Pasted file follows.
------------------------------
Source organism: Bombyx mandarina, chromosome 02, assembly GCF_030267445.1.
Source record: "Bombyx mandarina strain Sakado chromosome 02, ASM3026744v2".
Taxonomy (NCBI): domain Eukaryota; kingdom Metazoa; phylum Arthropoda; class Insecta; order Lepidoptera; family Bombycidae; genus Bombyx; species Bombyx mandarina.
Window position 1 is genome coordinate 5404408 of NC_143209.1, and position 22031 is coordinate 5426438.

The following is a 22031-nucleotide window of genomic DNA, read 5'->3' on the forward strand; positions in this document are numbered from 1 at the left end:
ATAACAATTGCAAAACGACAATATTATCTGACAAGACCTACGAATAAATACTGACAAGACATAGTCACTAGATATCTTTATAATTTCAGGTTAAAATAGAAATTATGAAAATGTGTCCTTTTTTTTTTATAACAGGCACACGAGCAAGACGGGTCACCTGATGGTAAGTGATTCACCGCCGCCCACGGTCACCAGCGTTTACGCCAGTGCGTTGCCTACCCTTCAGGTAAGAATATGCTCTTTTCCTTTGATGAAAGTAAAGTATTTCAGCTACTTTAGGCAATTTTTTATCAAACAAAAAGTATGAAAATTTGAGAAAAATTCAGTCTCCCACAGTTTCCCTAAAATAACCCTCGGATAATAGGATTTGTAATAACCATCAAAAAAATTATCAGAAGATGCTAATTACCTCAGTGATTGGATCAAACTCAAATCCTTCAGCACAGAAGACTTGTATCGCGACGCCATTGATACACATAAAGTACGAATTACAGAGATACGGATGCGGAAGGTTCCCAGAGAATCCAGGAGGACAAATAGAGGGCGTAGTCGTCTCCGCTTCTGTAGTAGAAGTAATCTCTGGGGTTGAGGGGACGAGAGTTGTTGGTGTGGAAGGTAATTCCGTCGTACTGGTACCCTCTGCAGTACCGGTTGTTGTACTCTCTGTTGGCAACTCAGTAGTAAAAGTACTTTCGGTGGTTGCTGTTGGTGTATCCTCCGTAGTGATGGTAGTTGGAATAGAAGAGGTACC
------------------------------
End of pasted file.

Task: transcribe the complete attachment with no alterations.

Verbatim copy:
Source organism: Bombyx mandarina, chromosome 02, assembly GCF_030267445.1.
Source record: "Bombyx mandarina strain Sakado chromosome 02, ASM3026744v2".
Taxonomy (NCBI): domain Eukaryota; kingdom Metazoa; phylum Arthropoda; class Insecta; order Lepidoptera; family Bombycidae; genus Bombyx; species Bombyx mandarina.
Window position 1 is genome coordinate 5404408 of NC_143209.1, and position 22031 is coordinate 5426438.

The following is a 22031-nucleotide window of genomic DNA, read 5'->3' on the forward strand; positions in this document are numbered from 1 at the left end:
ATAACAATTGCAAAACGACAATATTATCTGACAAGACCTACGAATAAATACTGACAAGACATAGTCACTAGATATCTTTATAATTTCAGGTTAAAATAGAAATTATGAAAATGTGTCCTTTTTTTTTTATAACAGGCACACGAGCAAGACGGGTCACCTGATGGTAAGTGATTCACCGCCGCCCACGGTCACCAGCGTTTACGCCAGTGCGTTGCCTACCCTTCAGGTAAGAATATGCTCTTTTCCTTTGATGAAAGTAAAGTATTTCAGCTACTTTAGGCAATTTTTTATCAAACAAAAAGTATGAAAATTTGAGAAAAATTCAGTCTCCCACAGTTTCCCTAAAATAACCCTCGGATAATAGGATTTGTAATAACCATCAAAAAAATTATCAGAAGATGCTAATTACCTCAGTGATTGGATCAAACTCAAATCCTTCAGCACAGAAGACTTGTATCGCGACGCCATTGATACACATAAAGTACGAATTACAGAGATACGGATGCGGAAGGTTCCCAGAGAATCCAGGAGGACAAATAGAGGGCGTAGTCGTCTCCGCTTCTGTAGTAGAAGTAATCTCTGGGGTTGAGGGGACGAGAGTTGTTGGTGTGGAAGGTAATTCCGTCGTACTGGTACCCTCTGCAGTACCGGTTGTTGTACTCTCTGTTGGCAACTCAGTAGTAAAAGTACTTTCGGTGGTTGCTGTTGGTGTATCCTCCGTAGTGATGGTAGTTGGAATAGAAGAGGTACC